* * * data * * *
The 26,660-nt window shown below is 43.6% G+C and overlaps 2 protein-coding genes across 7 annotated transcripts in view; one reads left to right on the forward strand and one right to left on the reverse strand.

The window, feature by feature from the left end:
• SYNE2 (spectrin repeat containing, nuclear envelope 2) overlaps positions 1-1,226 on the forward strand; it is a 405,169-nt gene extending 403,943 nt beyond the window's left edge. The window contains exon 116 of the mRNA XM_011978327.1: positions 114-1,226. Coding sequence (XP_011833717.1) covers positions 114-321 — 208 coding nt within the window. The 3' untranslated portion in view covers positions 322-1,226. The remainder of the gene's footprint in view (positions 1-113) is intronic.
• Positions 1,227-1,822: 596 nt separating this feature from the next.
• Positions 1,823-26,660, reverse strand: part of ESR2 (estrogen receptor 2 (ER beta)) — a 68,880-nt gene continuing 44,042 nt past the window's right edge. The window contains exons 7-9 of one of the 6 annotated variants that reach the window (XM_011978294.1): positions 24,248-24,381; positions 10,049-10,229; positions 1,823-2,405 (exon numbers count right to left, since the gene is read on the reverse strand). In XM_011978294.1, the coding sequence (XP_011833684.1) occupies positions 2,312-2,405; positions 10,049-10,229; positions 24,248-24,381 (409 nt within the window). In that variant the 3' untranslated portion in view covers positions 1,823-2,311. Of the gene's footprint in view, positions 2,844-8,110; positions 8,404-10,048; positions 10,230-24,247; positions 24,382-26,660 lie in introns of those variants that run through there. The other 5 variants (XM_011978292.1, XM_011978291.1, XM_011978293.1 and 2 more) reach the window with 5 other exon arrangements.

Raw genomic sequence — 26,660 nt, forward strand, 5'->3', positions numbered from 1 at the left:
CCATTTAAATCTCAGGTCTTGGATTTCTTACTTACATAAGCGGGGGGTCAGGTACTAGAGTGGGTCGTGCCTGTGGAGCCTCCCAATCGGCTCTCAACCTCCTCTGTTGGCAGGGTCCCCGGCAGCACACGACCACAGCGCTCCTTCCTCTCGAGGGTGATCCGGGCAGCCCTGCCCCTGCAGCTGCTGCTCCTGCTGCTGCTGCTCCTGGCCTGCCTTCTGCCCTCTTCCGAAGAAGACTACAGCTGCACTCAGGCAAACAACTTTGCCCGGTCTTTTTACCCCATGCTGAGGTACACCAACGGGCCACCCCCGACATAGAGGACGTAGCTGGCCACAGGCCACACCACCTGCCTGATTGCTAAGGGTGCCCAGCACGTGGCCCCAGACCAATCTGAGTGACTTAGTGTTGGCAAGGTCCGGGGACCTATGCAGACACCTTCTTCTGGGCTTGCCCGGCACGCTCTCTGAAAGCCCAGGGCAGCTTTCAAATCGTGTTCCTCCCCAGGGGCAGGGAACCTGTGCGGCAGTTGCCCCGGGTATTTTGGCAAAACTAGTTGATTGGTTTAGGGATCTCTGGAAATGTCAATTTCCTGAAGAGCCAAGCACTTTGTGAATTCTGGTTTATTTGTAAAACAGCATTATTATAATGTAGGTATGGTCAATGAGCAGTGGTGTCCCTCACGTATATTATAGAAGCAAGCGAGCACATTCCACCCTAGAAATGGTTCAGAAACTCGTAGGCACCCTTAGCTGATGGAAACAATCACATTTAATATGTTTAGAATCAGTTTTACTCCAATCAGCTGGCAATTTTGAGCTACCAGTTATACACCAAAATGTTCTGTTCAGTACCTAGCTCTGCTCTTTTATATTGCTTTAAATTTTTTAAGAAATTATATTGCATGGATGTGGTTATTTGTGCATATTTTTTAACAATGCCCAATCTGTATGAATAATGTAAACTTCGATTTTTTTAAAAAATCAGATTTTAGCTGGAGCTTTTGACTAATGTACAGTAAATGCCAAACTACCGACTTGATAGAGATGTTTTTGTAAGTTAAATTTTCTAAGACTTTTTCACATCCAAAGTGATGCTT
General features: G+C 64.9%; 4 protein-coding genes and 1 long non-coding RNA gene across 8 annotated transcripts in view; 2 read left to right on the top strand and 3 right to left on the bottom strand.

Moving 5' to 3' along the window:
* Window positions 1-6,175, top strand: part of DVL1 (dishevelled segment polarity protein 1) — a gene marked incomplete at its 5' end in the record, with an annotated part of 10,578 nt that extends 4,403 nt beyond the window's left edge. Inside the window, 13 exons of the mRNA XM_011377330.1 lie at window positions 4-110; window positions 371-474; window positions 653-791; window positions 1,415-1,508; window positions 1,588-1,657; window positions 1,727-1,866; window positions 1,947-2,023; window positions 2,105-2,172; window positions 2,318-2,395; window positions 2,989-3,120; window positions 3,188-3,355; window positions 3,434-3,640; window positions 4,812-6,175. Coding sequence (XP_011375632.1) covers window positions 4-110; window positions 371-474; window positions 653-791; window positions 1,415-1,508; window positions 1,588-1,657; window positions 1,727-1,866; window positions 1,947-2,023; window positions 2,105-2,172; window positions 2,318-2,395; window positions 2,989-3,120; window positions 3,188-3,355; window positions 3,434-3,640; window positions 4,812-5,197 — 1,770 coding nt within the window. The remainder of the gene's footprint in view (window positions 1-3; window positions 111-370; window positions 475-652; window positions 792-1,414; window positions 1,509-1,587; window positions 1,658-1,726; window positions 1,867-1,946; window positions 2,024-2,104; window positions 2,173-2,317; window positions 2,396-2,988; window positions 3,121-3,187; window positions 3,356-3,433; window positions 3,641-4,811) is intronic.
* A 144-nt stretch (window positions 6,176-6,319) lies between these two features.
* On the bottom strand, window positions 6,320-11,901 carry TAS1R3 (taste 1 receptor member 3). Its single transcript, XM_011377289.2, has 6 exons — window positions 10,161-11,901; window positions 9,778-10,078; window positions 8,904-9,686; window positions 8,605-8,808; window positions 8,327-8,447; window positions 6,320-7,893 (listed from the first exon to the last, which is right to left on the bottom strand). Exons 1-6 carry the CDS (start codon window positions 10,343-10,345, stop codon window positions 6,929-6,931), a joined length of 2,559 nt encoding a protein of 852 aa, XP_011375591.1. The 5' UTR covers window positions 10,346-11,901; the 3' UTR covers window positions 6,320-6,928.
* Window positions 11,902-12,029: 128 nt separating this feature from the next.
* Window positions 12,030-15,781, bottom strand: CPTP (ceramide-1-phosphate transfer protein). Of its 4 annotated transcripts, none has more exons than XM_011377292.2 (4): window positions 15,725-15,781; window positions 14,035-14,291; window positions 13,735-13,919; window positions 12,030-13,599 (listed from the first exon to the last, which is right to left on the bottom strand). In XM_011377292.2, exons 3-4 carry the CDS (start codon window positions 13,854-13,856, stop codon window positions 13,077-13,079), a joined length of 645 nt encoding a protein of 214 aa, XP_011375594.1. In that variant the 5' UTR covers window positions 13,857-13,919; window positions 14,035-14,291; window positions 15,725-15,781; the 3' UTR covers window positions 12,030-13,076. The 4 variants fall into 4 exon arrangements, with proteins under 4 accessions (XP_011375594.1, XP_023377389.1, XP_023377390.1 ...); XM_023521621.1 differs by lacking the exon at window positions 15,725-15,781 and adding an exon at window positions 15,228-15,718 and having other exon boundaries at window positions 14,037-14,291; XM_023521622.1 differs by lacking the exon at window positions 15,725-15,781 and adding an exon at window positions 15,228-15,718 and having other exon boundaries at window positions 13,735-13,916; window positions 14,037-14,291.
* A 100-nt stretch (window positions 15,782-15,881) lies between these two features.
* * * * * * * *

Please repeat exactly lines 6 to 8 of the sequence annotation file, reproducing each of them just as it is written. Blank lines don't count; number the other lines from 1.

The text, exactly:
Raw genomic sequence — 26,660 nt, forward strand, 5'->3', positions numbered from 1 at the left:
CCATTTAAATCTCAGGTCTTGGATTTCTTACTTACATAAGCGGGGGGTCAGGTACTAGAGTGGGTCGTGCCTGTGGAGCCTCCCAATCGGCTCTCAACCTCCTCTGTTGGCAGGGTCCCCGGCAGCACACGACCACAGCGCTCCTTCCTCTCGAGGGTGATCCGGGCAGCCCTGCCCCTGCAGCTGCTGCTCCTGCTGCTGCTGCTCCTGGCCTGCCTTCTGCCCTCTTCCGAAGAAGACTACAGCTGCACTCAGGCAAACAACTTTGCCCGGTCTTTTTACCCCATGCTGAGGTACACCAACGGGCCACCCCCGACATAGAGGACGTAGCTGGCCACAGGCCACACCACCTGCCTGATTGCTAAGGGTGCCCAGCACGTGGCCCCAGACCAATCTGAGTGACTTAGTGTTGGCAAGGTCCGGGGACCTATGCAGACACCTTCTTCTGGGCTTGCCCGGCACGCTCTCTGAAAGCCCAGGGCAGCTTTCAAATCGTGTTCCTCCCCAGGGGCAGGGAACCTGTGCGGCAGTTGCCCCGGGTATTTTGGCAAAACTAGTTGATTGGTTTAGGGATCTCTGGAAATGTCAATTTCCTGAAGAGCCAAGCACTTTGTGAATTCTGGTTTATTTGTAAAACAGCATTATTATAATGTAGGTATGGTCAATGAGCAGTGGTGTCCCTCACGTATATTATAGAAGCAAGCGAGCACATTCCACCCTAGAAATGGTTCAGAAACTCGTAGGCACCCTTAGCTGATGGAAACAATCACATTTAATATGTTTAGAATCAGTTTTACTCCAATCAGCTGGCAATTTTGAGCTACCAGTTATACACCAAAATGTTCTGTTCAGTACCTAGCTCTGCTCTTTTATATTGCTTTAAATTTTTTAAGAAATTATATTGCATGGATGTGGTTATTTGTGCATATTTTTTAACAATGCCCAATCTGTATGAATAATGTAAACTTCGATTTTTTTAAAAAATCAGATTTTAGCTGGAGCTTTTGACTAATGTACAGTAAATGCCAAACTACCGACTTGATAGAGATGTTTTTGTAAGTTAAATTTTCTAAGACTTTTTCACATCCAAAGTGATGCTT
General features: G+C 64.9%; 4 protein-coding genes and 1 long non-coding RNA gene across 8 annotated transcripts in view; 2 read left to right on the top strand and 3 right to left on the bottom strand.